Schools hope U.S. eases cuts Plan jeopardizes tutoring programs BALTIMORE CITY

February 10, 1993|By Mark Bomster and Michael Dresser | Mark Bomster and Michael Dresser,Staff Writers

Baltimore schools could lose $8.2 million in federal funds next school year from a popular program that pays for tutors, field trips and other help for low-income students with academic problems.

School officials say a projected 16.4 percent reduction in federal Chapter 1 funds, resulting from population losses documented in the 1990 Census, could force some schools out of the program in a kind of educational triage.

The Chapter 1 program received $50 million in federal funds for the current school year.

A cutback in funding also could delay plans to contract with Sylvan Learning Systems, a private tutoring company in Columbia, to provide remedial instruction for students at five Baltimore schools, according to school Superintendent Walter G. Amprey.

The Sylvan contract was to have been on the agenda for today's Board of Estimates meeting, Sylvan officials said.

Earlier this week, Dr. Amprey said he had forwarded the school system's contract request to Mayor Kurt L. Schmoke in light of the new Chapter 1 budget figures.

The superintendent said it was possible the Sylvan contract could be delayed a year, or modified to cover fewer schools.

But he added that he remains enthusiastic about the concept, and said he hopes the Sylvan deal won't fall victim to the budget ax.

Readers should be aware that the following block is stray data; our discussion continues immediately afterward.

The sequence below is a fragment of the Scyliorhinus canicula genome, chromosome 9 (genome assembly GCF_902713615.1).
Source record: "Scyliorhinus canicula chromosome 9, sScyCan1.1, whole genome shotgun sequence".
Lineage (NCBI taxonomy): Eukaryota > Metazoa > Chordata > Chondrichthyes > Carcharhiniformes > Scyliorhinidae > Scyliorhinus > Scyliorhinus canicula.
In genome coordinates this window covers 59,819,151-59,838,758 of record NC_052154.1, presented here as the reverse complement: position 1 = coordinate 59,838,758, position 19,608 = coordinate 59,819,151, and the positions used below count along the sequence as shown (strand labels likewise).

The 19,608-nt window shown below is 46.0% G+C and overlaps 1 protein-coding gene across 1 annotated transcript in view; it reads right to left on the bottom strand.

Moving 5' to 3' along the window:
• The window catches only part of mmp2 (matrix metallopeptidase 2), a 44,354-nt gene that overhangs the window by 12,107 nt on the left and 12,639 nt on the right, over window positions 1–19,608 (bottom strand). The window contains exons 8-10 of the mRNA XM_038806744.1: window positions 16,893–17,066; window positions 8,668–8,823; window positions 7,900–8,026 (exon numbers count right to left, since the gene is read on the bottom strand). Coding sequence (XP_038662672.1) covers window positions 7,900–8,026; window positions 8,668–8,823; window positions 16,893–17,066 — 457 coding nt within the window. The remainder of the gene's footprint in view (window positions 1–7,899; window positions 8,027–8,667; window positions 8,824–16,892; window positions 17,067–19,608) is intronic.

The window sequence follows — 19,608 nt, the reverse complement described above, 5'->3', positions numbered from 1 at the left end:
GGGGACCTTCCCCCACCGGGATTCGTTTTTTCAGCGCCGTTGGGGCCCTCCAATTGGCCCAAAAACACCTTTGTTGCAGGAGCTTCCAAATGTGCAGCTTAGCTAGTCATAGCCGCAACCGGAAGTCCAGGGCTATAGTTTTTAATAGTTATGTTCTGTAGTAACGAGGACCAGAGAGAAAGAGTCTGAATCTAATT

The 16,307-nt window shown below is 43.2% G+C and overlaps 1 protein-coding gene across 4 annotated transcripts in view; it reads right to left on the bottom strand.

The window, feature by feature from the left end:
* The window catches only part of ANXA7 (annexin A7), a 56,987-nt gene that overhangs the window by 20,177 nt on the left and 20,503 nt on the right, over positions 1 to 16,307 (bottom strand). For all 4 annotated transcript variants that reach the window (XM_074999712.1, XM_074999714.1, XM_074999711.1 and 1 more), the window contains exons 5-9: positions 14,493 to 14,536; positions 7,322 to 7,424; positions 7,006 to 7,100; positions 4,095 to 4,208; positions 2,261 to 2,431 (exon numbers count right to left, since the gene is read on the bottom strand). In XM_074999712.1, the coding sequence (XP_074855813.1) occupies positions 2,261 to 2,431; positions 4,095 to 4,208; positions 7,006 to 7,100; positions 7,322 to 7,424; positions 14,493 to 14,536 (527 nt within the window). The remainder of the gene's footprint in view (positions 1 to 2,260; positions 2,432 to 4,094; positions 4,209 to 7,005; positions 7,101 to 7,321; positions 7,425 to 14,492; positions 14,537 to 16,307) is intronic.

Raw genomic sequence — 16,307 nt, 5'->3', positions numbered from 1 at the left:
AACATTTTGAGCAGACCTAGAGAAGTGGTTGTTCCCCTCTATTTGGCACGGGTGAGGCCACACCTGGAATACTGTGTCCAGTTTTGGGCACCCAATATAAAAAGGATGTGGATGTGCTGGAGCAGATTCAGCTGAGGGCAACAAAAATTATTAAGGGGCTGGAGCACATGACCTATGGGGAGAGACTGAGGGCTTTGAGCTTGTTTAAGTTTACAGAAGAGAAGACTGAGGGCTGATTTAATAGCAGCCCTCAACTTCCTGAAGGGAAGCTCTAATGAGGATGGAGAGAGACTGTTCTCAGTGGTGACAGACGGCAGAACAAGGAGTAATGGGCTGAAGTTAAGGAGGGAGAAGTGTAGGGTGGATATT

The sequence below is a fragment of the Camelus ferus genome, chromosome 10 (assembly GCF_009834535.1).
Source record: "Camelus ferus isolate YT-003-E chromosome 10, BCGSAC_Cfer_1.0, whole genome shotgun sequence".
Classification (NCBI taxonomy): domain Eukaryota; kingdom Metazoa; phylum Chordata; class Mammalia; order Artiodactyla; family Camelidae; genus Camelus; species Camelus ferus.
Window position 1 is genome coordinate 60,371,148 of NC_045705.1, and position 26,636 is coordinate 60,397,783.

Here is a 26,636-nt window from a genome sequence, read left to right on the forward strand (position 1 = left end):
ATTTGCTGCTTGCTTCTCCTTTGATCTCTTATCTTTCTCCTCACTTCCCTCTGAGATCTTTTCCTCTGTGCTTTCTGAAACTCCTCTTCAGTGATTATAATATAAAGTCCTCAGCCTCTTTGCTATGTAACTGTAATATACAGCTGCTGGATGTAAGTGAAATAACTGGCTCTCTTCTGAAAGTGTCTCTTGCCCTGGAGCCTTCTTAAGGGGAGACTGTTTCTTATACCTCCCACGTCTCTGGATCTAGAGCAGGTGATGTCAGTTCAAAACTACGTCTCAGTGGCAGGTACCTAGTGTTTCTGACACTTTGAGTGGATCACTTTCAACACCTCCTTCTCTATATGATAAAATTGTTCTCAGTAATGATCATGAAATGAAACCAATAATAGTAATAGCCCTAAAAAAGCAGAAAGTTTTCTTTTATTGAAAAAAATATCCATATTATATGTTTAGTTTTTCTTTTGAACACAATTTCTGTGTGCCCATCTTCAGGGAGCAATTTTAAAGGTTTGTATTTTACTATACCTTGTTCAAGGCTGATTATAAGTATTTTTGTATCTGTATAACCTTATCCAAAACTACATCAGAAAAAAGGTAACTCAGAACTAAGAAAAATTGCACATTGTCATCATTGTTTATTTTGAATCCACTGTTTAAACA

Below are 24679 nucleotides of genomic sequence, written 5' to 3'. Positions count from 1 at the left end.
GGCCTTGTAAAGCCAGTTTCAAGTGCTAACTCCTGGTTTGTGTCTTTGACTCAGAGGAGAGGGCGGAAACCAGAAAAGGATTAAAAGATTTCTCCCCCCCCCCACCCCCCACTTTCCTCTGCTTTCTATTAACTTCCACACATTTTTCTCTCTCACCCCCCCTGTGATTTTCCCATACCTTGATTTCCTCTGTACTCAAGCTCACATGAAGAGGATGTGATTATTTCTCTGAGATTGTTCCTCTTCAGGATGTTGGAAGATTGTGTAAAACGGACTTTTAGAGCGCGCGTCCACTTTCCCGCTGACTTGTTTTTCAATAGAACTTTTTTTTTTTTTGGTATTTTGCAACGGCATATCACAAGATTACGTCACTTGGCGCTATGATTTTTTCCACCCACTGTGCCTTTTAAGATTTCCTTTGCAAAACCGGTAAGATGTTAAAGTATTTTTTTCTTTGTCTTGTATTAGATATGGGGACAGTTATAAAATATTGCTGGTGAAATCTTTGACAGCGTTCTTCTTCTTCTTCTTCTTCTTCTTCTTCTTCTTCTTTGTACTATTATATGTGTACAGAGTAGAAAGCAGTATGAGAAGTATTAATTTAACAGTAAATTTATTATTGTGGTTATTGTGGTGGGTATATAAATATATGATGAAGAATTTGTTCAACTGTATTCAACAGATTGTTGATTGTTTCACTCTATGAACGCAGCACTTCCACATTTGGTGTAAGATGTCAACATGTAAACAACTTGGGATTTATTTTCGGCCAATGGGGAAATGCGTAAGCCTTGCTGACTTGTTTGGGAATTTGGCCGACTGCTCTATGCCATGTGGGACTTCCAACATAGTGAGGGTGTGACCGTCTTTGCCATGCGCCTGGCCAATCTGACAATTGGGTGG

"I just feel that so many times we do that when money gets tight," Dr. Amprey said.

The superintendent said census figures forced a shift in program funds from Baltimore and other Northeastern cities to the South and West.

According to the Census, the city's population declined 6.5 percent to 736,014 in 1990, while total school enrollment, including private and parochial schools, dropped 23.8 percent to 131,233.

The Chapter 1 program received $50 million in federal funding for the current school year to serve a total of 79 public schools and about 26,000 students in public and nonpublic institutions.

City officials remain hopeful that President Clinton will approve a one-time grant to at least partially offset the Chapter 1 cuts this year.

Should the cuts go forward, the school system could be forced to refigure its allocations for all of the Chapter 1 schools, said Dr. Samuel L. Banks, who oversees the city's compensatory education programs.

That could result in the neediest schools once again receiving services and others losing out, Dr. Banks said, though the options have yet to be discussed with Chapter 1 principals.

"It would increase the level of triage, how many could be saved," he said.

This school year, 33 Baltimore schools lost all their Chapter I funding because of a policy decision to concentrate such porograms in schools whose students are the most disadvantaged.

That decision caused anguish among parents and administrators, who said that many worthy stu- dents were closed out of the program.

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